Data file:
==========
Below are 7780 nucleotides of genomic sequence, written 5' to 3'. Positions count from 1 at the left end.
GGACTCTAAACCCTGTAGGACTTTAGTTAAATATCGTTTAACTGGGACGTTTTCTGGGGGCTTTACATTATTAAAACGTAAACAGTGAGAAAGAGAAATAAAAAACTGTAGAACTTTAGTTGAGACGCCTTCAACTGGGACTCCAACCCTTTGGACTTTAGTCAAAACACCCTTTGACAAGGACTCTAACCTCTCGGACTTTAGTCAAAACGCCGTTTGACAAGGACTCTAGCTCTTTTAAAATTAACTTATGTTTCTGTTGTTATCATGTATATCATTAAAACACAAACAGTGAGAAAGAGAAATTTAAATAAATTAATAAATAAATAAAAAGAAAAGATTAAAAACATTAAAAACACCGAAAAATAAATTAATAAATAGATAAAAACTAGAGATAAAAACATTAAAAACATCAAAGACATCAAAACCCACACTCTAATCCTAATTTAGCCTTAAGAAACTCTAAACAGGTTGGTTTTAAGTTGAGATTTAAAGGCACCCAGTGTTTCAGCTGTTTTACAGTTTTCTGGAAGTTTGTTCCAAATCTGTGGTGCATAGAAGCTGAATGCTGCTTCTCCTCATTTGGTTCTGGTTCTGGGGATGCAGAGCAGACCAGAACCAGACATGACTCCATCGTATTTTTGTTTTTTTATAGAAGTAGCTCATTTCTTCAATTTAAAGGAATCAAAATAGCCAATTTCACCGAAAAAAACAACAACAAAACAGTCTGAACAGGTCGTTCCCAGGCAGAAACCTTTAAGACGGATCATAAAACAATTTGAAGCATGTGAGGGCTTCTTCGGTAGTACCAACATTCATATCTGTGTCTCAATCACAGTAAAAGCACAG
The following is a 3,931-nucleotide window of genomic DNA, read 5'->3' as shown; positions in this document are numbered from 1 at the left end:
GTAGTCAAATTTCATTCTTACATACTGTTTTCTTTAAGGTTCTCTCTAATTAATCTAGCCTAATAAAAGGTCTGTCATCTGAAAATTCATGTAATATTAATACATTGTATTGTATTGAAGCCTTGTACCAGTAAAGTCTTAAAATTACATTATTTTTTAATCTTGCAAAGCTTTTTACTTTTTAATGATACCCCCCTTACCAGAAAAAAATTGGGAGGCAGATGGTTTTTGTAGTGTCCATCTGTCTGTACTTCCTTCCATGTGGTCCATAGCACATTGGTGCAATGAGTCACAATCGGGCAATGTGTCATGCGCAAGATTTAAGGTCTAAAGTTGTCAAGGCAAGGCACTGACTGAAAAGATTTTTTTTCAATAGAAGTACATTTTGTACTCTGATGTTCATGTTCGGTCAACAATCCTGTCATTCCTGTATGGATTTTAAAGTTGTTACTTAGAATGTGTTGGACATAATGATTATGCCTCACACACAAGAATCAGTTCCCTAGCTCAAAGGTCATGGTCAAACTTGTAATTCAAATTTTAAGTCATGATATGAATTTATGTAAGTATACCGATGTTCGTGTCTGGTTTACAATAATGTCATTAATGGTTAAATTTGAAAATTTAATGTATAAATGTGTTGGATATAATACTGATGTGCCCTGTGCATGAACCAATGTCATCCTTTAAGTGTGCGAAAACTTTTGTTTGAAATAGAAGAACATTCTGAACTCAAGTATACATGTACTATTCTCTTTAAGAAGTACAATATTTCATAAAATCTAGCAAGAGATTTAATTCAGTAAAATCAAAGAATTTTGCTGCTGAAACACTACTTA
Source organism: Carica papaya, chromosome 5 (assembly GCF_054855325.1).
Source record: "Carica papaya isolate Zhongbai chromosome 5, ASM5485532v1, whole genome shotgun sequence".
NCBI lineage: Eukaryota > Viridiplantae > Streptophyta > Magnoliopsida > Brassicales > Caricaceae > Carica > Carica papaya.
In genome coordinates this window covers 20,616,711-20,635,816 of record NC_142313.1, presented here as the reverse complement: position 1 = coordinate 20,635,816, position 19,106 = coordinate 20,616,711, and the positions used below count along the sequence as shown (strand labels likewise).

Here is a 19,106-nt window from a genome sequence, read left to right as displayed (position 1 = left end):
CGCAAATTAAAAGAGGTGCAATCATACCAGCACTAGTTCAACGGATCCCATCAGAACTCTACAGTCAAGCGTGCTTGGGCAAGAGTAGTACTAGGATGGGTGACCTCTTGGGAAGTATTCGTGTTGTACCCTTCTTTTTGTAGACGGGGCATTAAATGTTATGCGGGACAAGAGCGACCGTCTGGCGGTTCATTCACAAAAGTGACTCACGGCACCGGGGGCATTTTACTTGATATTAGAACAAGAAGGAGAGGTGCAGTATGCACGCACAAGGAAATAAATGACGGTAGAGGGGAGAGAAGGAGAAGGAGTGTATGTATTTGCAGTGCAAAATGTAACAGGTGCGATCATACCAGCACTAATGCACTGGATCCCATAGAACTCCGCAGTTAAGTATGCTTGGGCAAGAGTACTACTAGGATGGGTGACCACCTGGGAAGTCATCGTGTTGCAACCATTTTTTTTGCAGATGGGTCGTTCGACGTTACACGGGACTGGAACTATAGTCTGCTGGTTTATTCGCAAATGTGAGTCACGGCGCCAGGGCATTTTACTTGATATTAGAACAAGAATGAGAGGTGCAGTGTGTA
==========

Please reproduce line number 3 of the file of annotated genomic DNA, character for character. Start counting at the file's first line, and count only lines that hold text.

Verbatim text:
The following is a 3,931-nucleotide window of genomic DNA, read 5'->3' as shown; positions in this document are numbered from 1 at the left end: